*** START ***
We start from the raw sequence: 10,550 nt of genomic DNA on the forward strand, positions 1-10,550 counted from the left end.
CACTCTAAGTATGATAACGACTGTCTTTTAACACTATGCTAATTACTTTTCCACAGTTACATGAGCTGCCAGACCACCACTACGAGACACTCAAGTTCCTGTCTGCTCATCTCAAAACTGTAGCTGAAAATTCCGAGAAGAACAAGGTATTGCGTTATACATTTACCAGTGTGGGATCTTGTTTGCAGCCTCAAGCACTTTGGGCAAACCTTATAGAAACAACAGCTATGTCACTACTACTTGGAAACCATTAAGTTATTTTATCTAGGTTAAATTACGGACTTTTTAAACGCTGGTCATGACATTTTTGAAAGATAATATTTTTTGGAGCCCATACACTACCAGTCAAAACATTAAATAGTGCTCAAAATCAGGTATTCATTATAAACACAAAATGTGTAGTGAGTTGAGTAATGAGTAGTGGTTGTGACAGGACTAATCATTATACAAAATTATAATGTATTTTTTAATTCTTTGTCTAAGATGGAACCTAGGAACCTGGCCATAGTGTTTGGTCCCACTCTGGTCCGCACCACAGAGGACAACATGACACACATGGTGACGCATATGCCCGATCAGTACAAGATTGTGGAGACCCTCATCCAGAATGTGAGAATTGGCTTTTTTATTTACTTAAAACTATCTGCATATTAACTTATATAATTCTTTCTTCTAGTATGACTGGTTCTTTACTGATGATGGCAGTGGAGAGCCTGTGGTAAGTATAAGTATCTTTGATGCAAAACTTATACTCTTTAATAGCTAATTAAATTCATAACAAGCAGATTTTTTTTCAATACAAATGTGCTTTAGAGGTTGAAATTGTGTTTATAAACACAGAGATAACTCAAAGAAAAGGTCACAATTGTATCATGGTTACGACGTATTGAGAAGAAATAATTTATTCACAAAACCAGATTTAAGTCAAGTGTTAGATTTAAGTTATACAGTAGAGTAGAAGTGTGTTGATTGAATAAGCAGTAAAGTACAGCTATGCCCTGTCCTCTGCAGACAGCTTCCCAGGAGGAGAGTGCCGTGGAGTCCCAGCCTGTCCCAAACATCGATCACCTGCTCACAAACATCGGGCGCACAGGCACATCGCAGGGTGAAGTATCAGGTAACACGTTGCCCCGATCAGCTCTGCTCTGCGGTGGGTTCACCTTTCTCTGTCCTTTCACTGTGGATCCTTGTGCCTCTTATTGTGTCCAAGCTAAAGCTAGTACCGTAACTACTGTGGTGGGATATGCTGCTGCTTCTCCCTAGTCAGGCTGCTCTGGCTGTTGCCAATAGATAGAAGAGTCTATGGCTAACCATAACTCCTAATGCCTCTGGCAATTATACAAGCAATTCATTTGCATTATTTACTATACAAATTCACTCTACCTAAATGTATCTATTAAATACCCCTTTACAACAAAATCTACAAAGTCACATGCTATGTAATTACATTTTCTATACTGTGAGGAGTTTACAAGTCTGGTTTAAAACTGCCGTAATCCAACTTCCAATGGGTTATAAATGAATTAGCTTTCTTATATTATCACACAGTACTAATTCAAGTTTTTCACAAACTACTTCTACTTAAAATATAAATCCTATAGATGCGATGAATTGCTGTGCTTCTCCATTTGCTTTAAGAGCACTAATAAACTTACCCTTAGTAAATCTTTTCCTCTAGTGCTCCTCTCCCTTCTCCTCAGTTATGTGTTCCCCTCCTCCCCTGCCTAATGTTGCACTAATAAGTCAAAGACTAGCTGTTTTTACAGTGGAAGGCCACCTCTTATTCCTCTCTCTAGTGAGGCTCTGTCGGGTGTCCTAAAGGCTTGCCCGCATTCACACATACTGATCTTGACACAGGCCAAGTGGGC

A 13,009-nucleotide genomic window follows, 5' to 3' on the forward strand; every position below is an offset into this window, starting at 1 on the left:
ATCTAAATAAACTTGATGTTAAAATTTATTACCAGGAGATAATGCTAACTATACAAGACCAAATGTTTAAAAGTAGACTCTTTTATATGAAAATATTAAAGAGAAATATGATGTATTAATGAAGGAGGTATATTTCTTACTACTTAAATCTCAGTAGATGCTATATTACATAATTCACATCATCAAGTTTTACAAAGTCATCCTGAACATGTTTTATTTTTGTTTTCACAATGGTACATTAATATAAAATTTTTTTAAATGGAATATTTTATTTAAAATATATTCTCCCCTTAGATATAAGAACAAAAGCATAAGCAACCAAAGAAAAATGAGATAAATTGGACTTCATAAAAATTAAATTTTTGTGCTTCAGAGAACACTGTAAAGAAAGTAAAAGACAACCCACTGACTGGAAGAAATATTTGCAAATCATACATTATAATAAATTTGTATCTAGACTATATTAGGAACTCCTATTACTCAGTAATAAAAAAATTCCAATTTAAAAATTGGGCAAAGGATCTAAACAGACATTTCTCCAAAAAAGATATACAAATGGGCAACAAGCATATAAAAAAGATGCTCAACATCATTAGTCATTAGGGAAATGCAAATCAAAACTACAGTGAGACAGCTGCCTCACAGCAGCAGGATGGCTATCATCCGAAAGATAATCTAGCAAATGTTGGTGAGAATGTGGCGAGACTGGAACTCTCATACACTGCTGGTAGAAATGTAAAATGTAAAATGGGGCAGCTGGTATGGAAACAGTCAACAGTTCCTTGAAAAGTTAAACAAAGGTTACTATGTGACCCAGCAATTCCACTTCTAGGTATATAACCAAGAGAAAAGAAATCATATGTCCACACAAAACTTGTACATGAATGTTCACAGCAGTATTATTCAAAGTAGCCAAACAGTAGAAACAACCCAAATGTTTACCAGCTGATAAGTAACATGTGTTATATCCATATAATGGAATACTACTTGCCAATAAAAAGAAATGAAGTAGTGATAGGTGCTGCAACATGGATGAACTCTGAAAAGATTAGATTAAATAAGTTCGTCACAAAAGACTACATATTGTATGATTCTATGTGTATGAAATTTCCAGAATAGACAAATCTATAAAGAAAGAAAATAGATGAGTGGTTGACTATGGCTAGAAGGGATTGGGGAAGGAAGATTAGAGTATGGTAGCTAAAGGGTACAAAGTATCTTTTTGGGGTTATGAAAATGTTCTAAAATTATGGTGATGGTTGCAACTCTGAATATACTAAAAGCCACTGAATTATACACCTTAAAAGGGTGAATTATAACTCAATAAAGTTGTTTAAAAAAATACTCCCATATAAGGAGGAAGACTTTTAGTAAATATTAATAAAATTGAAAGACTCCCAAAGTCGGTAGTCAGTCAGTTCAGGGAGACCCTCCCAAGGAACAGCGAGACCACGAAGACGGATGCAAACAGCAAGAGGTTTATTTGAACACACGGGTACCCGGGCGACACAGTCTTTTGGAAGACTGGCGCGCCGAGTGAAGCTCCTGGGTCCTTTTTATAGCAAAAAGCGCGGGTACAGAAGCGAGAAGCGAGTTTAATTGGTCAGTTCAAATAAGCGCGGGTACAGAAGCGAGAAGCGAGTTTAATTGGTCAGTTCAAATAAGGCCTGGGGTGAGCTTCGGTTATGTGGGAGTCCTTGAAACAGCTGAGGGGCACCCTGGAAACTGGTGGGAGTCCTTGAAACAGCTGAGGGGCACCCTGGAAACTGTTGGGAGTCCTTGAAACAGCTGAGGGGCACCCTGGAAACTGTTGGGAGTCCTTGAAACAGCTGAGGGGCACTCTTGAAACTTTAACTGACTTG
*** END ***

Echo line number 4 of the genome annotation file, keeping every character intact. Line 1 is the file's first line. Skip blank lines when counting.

ATCTAAATAAACTTGATGTTAAAATTTATTACCAGGAGATAATGCTAACTATACAAGACCAAATGTTTAAAAGTAGACTCTTTTATATGAAAATATTAAAGAGAAATATGATGTATTAATGAAGGAGGTATATTTCTTACTACTTAAATCTCAGTAGATGCTATATTACATAATTCACATCATCAAGTTTTACAAAGTCATCCTGAACATGTTTTATTTTTGTTTTCACAATGGTACATTAATATAAAATTTTTTTAAATGGAATATTTTATTTAAAATATATTCTCCCCTTAGATATAAGAACAAAAGCATAAGCAACCAAAGAAAAATGAGATAAATTGGACTTCATAAAAATTAAATTTTTGTGCTTCAGAGAACACTGTAAAGAAAGTAAAAGACAACCCACTGACTGGAAGAAATATTTGCAAATCATACATTATAATAAATTTGTATCTAGACTATATTAGGAACTCCTATTACTCAGTAATAAAAAAATTCCAATTTAAAAATTGGGCAAAGGATCTAAACAGACATTTCTCCAAAAAAGATATACAAATGGGCAACAAGCATATAAAAAAGATGCTCAACATCATTAGTCATTAGGGAAATGCAAATCAAAACTACAGTGAGACAGCTGCCTCACAGCAGCAGGATGGCTATCATCCGAAAGATAATCTAGCAAATGTTGGTGAGAATGTGGCGAGACTGGAACTCTCATACACTGCTGGTAGAAATGTAAAATGTAAAATGGGGCAGCTGGTATGGAAACAGTCAACAGTTCCTTGAAAAGTTAAACAAAGGTTACTATGTGACCCAGCAATTCCACTTCTAGGTATATAACCAAGAGAAAAGAAATCATATGTCCACACAAAACTTGTACATGAATGTTCACAGCAGTATTATTCAAAGTAGCCAAACAGTAGAAACAACCCAAATGTTTACCAGCTGATAAGTAACATGTGTTATATCCATATAATGGAATACTACTTGCCAATAAAAAGAAATGAAGTAGTGATAGGTGCTGCAACATGGATGAACTCTGAAAAGATTAGATTAAATAAGTTCGTCACAAAAGACTACATATTGTATGATTCTATGTGTATGAAATTTCCAGAATAGACAAATCTATAAAGAAAGAAAATAGATGAGTGGTTGACTATGGCTAGAAGGGATTGGGGAAGGAAGATTAGAGTATGGTAGCTAAAGGGTACAAAGTATCTTTTTGGGGTTATGAAAATGTTCTAAAATTATGGTGATGGTTGCAACTCTGAATATACTAAAAGCCACTGAATTATACACCTTAAAAGGGTGAATTATAACTCAATAAAGTTGTTTAAAAAAATACTCCCATATAAGGAGGAAGACTTTTAGTAAATATTAATAAAATTGAAAGACTCCCAAAGTCGGTAGTCAGTCAGTTCAGGGAGACCCTCCCAAGGAACAGCGAGACCACGAAGACGGATGCAAACAGCAAGAGGTTTATTTGAACACACGGGTACCCGGGCGACACAGTCTTTTGGAAGACTGGCGCGCCGAGTGAAGCTCCTGGGTCCTTTTTATAGCAAAAAGCGCGGGTACAGAAGCGAGAAGCGAGTTTAATTGGTCAGTTCAAATAAGCGCGGGTACAGAAGCGAGAAGCGAGTTTAATTGGTCAGTTCAAATAAGGCCTGGGGTGAGCTTCGGTTATGTGGGAGTCCTTGAAACAGCTGAGGGGCACCCTGGAAACTGGTGGGAGTCCTTGAAACAGCTGAGGGGCACCCTGGAAACTGTTGGGAGTCCTTGAAACAGCTGAGGGGCACCCTGGAAACTGTTGGGAGTCCTTGAAACAGCTGAGGGGCACTCTTGAAACTTTAACTGACTTG